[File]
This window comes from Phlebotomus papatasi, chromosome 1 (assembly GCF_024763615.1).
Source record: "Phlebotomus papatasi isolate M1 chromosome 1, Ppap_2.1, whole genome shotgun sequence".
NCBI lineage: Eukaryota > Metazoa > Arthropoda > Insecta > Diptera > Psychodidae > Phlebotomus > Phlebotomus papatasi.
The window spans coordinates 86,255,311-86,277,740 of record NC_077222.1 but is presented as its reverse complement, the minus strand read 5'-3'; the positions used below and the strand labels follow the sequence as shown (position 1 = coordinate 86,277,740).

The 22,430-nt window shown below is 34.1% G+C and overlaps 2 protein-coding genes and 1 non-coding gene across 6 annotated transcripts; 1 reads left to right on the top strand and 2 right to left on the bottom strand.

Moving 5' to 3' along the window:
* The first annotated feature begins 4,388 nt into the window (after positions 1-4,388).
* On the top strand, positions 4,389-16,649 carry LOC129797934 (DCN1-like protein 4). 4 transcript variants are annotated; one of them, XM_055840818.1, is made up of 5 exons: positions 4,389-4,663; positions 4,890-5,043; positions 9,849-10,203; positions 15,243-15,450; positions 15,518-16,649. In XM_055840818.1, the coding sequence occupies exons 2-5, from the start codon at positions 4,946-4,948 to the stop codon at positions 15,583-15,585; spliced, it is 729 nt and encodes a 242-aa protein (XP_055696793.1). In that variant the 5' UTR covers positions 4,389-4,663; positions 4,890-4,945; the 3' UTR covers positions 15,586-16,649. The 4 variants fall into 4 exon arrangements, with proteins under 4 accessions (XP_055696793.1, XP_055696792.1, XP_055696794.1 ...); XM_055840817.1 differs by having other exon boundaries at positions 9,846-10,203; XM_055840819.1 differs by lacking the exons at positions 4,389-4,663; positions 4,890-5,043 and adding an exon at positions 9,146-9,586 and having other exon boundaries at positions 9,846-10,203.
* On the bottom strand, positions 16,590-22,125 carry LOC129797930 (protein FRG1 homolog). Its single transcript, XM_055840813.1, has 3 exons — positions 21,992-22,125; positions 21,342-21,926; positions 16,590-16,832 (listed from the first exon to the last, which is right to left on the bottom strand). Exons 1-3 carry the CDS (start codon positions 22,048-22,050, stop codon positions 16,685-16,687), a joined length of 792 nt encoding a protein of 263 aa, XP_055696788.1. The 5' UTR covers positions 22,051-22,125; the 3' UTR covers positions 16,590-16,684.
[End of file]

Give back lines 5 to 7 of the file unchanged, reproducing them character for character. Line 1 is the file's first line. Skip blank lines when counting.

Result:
The 22,430-nt window shown below is 34.1% G+C and overlaps 2 protein-coding genes and 1 non-coding gene across 6 annotated transcripts; 1 reads left to right on the top strand and 2 right to left on the bottom strand.

Moving 5' to 3' along the window:
* The first annotated feature begins 4,388 nt into the window (after positions 1-4,388).